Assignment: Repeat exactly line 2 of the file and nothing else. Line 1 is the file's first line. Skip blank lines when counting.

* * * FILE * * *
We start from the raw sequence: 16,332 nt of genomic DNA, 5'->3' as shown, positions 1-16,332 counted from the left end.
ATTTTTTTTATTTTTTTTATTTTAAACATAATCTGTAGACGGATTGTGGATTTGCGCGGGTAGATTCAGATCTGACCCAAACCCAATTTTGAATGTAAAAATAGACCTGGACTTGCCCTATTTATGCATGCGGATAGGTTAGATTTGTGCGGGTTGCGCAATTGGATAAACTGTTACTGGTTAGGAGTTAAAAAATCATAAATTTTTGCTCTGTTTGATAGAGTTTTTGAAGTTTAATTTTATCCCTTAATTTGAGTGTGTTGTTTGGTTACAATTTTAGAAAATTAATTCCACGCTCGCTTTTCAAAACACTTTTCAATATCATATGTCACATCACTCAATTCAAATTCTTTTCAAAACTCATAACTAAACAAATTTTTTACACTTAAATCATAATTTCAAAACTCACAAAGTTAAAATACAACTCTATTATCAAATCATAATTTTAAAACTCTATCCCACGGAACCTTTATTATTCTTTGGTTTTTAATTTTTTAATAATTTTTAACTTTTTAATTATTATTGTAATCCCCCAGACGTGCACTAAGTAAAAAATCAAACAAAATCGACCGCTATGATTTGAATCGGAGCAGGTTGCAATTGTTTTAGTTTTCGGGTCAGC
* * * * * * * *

ATTTTTTTTATTTTTTTTATTTTAAACATAATCTGTAGACGGATTGTGGATTTGCGCGGGTAGATTCAGATCTGACCCAAACCCAATTTTGAATGTAAAAATAGACCTGGACTTGCCCTATTTATGCATGCGGATAGGTTAGATTTGTGCGGGTTGCGCAATTGGATAAACTGTTACTGGTTAGGAGTTAAAAAATCATAAATTTTTGCTCTGTTTGATAGAGTTTTTGAAGTTTAATTTTATCCCTTAATTTGAGTGTGTTGTTTGGTTACAATTTTAGAAAATTAATTCCACGCTCGCTTTTCAAAACACTTTTCAATATCATATGTCACATCACTCAATTCAAATTCTTTTCAAAACTCATAACTAAACAAATTTTTTACACTTAAATCATAATTTCAAAACTCACAAAGTTAAAATACAACTCTATTATCAAATCATAATTTTAAAACTCTATCCCACGGAACCTTTATTATTCTTTGGTTTTTAATTTTTTAATAATTTTTAACTTTTTAATTATTATTGTAATCCCCCAGACGTGCACTAAGTAAAAAATCAAACAAAATCGACCGCTATGATTTGAATCGGAGCAGGTTGCAATTGTTTTAGTTTTCGGGTCAGC